Parents of children aged four to 16 with a predisposition to autism are being urged to complete their vaccine series until the 12th month of school.
The move follows the findings of an independent review of Cochrane review of medical evidence for delaying and rolling back vaccination. It found that the decision to take the children out of the programme at two years, with continuing inoculations only until age four, when their risk of illness would peak, wasn’t based on any solid scientific evidence.
“There is general consensus that vaccination should continue until two years of age, then stop, with unvaccinated children to remain uncontaminated for a reasonable period,” the National Centre for Immunisation Research and Surveillance said.
But one of the thinktank’s UK representatives, Matthew Roberts, said the move to delay vaccination for some teenagers was “irresponsible” and unnecessary.
“There is no evidence that vaccinations have significant impacts on autism, and a roll-back in protection for some groups of children is so unscientific that it can only be criticised as scientifically irresponsible,” Roberts told the Guardian.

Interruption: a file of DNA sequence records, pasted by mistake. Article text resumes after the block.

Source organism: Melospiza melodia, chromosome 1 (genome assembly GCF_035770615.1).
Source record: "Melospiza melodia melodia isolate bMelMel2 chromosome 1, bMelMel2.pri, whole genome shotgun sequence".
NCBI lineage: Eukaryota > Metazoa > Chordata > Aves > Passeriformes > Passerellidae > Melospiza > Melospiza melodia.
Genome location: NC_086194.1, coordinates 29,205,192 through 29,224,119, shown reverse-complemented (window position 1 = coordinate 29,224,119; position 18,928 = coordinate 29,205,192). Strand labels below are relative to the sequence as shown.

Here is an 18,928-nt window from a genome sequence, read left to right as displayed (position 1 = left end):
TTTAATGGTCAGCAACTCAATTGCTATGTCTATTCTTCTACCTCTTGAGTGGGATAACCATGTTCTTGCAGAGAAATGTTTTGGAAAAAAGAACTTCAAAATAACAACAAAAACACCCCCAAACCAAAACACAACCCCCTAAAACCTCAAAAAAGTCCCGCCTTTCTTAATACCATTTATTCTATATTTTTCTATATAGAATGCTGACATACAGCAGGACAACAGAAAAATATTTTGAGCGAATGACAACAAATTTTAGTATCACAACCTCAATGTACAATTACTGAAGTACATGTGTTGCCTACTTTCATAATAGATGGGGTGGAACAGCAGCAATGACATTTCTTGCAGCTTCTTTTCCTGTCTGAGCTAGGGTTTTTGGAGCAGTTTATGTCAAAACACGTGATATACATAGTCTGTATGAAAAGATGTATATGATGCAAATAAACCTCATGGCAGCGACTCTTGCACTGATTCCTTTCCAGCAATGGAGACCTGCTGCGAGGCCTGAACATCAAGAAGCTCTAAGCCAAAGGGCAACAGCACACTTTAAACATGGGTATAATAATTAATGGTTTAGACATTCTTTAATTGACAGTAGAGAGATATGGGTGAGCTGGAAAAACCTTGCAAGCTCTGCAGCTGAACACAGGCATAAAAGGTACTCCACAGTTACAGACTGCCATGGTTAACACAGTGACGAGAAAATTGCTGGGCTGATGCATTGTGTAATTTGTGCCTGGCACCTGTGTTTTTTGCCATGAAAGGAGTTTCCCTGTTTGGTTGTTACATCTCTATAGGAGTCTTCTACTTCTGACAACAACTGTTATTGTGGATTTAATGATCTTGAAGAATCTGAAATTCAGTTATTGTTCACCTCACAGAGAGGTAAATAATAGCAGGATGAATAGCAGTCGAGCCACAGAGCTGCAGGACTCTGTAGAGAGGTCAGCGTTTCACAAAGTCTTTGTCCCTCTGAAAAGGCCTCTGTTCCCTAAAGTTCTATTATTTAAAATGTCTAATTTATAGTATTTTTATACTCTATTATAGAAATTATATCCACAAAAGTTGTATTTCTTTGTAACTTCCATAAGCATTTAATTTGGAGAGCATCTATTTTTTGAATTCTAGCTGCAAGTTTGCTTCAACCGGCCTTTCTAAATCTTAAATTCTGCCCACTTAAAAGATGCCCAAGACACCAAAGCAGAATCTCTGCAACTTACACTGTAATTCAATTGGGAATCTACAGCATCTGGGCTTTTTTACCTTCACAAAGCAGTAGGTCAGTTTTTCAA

“We are playing catch-up with other countries and the world’s medical establishment is largely behind what we are doing. That is not quite yet the case, but it is ever likely.”
Researchers found there is no evidence that vaccination for tetanus, diphtheria, polio and measles has a protective effect on certain groups of children with an increased risk of autism.
“There is no evidence that MMR reduces or doesn’t reduce autism in all children but there is evidence that protection decreases in some children,” said Roberts.
The study, titled Vaccinations in a Responsive Diagnosis of Autism Spectrum Disorder by June 2018: Choosing more evidence-based and sensitive science, did not examine what vaccinations to delay or what to shorten.
While the parents of children who were diagnosed with autism later in life were urged to continue vaccinations until age four, CVID-19 vaccines for children with a predisposition to autism were now expected to be completed after the 12th month of school.
This would reduce the risk of an unprotected child entering school. “This means that, from 2019, children with a risk of autism spectrum disorder who are in the age group six months to two years, and 13 months to 18 months, would start a full sequence of three vaccinations on the first day of school, rather than be placed on their course after age one,” CVID-19 said.
This is not the first time parents of children with autism have been told to delay vaccinations for their children. Roberts, who co-founded the Stop Autism Now charity and a foundation to study the link between autism and childhood vaccines, said the move was disrespectful to parents, “especially children of autistic parents.”